10 Natural Supplements You Should Include in Your Diet
The American Diabetes Association estimates that about 37.3 million American adults have diabetes, and nearly a fourth are undiagnosed, and another 96 million have prediabetes.
The holidays are famous for cookies, candy, hot chocolate, and other sweets. While delicious,
they can wreak havoc on our health. Luckily, there’s no shortage of foods that can counteract the holiday sugar rush we enjoy.
If you want to lower blood sugar the natural way, here are ten supplements that can help!
Berberine is a chemical compound taken from a combination of roots and stems from multiple plants, and has been shown to help lower blood sugar and improve insulin sensitivity. A meta-analysis of 27 studies found that, in combination with lifestyle and diet changes, taking berberine reduced fasting blood sugar in people with type 2 diabetes.
The average dose is 300-500 mg, taken 2-3 times daily with food. However, berberine can impact the effects of other medications, so consult a physician before adding it to your daily regimen.
Cinnamon isn’t just a popular fall and winter spice. It can also stimulate your body’s response to insulin, which allows sugar into cells and lowers your blood sugar. In one study, people with prediabetes took 250 mg doses of cinnamon extract before breakfast and dinner every day for three months. By the end of the study, their fasting blood sugar decreased by an average of 8.4% compared to the control group. Another study shows that people with type 2 diabetes experienced similar results.
Probiotics help protect your gut and thus offer multiple health benefits to improve your overall well-being, including decreasing your blood sugar faster. Animal studies indicate that probiotics reduce inflammation and protect pancreatic cells that create insulin. In an analysis of multiple studies, people with type 2 diabetes who took probiotics for at least two months experienced a 16 mg decrease in fasting blood sugar.
A high-fiber diet can improve your ability to regulate blood sugar. Fiber slows sugar absorption and carb digestion, promoting a steady rise in your blood sugar levels, reducing your chances of experiencing low blood sugar. We recommend a daily intake of 35 mg of fiber for men and 25 mg for women, so start adding more fruits, vegetables, and whole grains to your diet!
Chromium is a mineral that helps your body metabolize carbs and fats. It could also jumpstart insulin action, further aiding blood sugar regulation. If you haven’t heard of chromium before, don’t worry. You can find it in meat, fruits, vegetables, nuts, and whole grains.
Magnesium is also shown to benefit your blood sugar levels. Studies show that people with
diets rich in magnesium can be linked to diabetes risk reduction. Foods rich in magnesium
- Dark chocolate
- Dark leafy greens
- Whole grains
You probably don’t need magnesium supplements if you’re already consuming plenty of these.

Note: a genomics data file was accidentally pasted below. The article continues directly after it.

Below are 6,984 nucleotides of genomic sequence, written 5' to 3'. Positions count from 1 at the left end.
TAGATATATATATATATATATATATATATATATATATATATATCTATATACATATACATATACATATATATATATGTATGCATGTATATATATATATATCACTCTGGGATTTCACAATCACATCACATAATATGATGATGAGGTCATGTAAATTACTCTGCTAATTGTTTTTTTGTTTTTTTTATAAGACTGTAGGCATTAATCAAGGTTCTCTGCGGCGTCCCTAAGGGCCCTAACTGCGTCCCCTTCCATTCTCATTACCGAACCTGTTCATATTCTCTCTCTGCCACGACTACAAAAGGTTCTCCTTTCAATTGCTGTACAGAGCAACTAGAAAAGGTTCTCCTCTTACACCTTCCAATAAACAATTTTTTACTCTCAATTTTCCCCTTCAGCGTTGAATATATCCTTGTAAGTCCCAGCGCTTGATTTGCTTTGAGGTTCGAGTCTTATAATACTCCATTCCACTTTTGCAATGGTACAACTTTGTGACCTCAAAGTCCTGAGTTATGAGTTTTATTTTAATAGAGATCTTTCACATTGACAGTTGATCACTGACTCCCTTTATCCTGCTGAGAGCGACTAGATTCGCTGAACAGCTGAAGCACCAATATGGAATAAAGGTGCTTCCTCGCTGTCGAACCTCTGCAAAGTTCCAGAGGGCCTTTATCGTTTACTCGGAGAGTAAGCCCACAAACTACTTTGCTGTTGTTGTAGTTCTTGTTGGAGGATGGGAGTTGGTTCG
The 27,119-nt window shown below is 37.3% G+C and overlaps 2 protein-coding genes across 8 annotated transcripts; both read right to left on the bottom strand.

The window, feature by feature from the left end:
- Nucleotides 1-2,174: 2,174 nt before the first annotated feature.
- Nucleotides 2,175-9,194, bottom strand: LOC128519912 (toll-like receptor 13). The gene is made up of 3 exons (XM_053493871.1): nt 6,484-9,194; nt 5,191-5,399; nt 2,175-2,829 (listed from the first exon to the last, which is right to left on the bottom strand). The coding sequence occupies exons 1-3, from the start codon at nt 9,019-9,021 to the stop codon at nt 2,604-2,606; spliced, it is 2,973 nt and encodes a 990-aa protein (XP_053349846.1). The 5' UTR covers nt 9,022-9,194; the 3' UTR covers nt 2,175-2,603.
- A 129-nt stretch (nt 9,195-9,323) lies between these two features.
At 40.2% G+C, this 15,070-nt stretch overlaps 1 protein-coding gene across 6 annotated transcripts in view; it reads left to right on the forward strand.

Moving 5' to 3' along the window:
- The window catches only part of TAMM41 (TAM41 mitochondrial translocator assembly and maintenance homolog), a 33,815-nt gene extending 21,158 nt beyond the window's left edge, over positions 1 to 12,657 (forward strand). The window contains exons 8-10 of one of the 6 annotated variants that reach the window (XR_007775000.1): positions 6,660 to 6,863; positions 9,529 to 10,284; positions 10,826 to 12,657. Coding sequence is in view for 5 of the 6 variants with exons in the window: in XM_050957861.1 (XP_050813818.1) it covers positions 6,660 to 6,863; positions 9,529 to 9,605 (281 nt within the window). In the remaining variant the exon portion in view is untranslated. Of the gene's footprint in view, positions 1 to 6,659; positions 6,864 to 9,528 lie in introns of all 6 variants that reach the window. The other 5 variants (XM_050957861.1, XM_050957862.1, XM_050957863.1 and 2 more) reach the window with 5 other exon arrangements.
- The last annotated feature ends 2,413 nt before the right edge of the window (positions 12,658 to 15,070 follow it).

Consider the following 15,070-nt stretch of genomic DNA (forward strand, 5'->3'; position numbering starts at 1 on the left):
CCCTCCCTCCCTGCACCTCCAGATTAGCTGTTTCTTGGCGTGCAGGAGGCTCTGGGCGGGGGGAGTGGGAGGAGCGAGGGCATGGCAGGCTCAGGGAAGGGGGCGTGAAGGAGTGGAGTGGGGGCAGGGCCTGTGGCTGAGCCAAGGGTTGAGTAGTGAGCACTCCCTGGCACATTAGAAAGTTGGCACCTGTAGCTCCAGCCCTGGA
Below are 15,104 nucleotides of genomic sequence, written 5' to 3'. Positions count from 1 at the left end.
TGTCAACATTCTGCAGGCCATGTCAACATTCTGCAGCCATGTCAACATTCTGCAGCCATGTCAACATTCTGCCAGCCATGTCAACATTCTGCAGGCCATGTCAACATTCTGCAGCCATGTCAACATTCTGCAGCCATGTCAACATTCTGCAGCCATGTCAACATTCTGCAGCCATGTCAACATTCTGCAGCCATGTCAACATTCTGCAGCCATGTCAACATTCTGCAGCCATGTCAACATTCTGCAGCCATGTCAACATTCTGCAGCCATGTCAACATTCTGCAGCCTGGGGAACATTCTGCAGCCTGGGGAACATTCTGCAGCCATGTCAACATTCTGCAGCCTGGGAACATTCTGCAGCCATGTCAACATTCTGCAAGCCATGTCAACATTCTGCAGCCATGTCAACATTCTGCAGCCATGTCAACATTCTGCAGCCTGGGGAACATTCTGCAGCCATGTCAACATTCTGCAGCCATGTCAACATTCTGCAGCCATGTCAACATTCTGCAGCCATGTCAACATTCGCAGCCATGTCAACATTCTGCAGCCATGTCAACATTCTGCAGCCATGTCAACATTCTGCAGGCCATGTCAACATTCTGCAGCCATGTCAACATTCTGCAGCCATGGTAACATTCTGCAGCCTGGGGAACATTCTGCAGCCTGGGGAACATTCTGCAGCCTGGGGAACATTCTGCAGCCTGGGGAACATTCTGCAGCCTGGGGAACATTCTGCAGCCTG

7. Aloe Vera
Aloe vera’s healing properties go way beyond treating sunburns. Aloe vera can also help lower your blood sugar. An analysis of nine studies found that people with type 2 diabetes who supplement with aloe vera experienced an average decrease of 46.6 mg in fasting blood sugar after 4 – 14 weeks. Currently, there’s not enough information out there to determine what form or dose quantity yields the best results. Also, consult your physician before supplementing with aloe vera, since it may interact with other medications.
Gymnema sylvestre is an herb from the gurmar plant, Hindu for “sugar destroyer.” Gymnema sylvestre can reduce how much sugar your gut absorbs, while promoting your cells’ ability to uptake sugar from your blood. Studies suggest it may also help your pancreas create insulin-producing cells. It’s frequently used in India to treat diabetes.
You can purchase gynmena syvestre supplements online, but consult your physician before
doing so. Typically, the suggested dose is 200 mg twice a day.
9. Vitamin D
Vitamin D can improve your pancreas’ ability to make insulin, while increasing your body’s
responsiveness. Low vitamin D levels may also be a risk factor for type 2 diabetes. The
recommended suggested varies from person to person, so talk to your physician about getting a
vitamin D blood test to determine the best dose for you.
Never underestimate the power of staying hydrated. Drinking enough water can help regulate your blood sugar levels, keeping them in healthy ranges. It also reduces your risk of diabetes. On average, it’s recommended that men and women drink 15.5 cups and 11.5 cups of water per day, respectively. However, 20% of that amount typically comes from other foods and beverages you consume throughout the day.
Lower Blood Sugar the Natural Way at Boston Direct Health
Whether you’re looking to take supplements or make a lifestyle change, Boston Direct Health has everything you need for enhanced wellness. It’s hard to stay healthy during the holidays, but we’re here to help you. Are you ready to lower your blood sugar the natural way? Send us a message today!